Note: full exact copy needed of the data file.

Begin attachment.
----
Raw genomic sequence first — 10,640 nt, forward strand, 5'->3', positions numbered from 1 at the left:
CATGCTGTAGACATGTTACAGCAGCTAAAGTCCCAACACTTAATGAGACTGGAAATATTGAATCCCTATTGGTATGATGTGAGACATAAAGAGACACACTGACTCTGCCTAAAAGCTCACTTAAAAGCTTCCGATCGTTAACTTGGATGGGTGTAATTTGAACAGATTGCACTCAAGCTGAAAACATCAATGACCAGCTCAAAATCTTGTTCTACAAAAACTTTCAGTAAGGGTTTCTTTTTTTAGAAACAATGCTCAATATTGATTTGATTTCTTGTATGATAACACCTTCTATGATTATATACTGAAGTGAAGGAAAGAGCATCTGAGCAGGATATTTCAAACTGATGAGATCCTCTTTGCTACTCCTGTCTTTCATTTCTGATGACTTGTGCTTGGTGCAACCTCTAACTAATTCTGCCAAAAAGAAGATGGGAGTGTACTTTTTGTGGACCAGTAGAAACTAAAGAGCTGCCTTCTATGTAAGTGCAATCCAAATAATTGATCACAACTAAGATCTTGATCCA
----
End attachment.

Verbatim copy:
Raw genomic sequence first — 10,640 nt, forward strand, 5'->3', positions numbered from 1 at the left:
CATGCTGTAGACATGTTACAGCAGCTAAAGTCCCAACACTTAATGAGACTGGAAATATTGAATCCCTATTGGTATGATGTGAGACATAAAGAGACACACTGACTCTGCCTAAAAGCTCACTTAAAAGCTTCCGATCGTTAACTTGGATGGGTGTAATTTGAACAGATTGCACTCAAGCTGAAAACATCAATGACCAGCTCAAAATCTTGTTCTACAAAAACTTTCAGTAAGGGTTTCTTTTTTTAGAAACAATGCTCAATATTGATTTGATTTCTTGTATGATAACACCTTCTATGATTATATACTGAAGTGAAGGAAAGAGCATCTGAGCAGGATATTTCAAACTGATGAGATCCTCTTTGCTACTCCTGTCTTTCATTTCTGATGACTTGTGCTTGGTGCAACCTCTAACTAATTCTGCCAAAAAGAAGATGGGAGTGTACTTTTTGTGGACCAGTAGAAACTAAAGAGCTGCCTTCTATGTAAGTGCAATCCAAATAATTGATCACAACTAAGATCTTGATCCA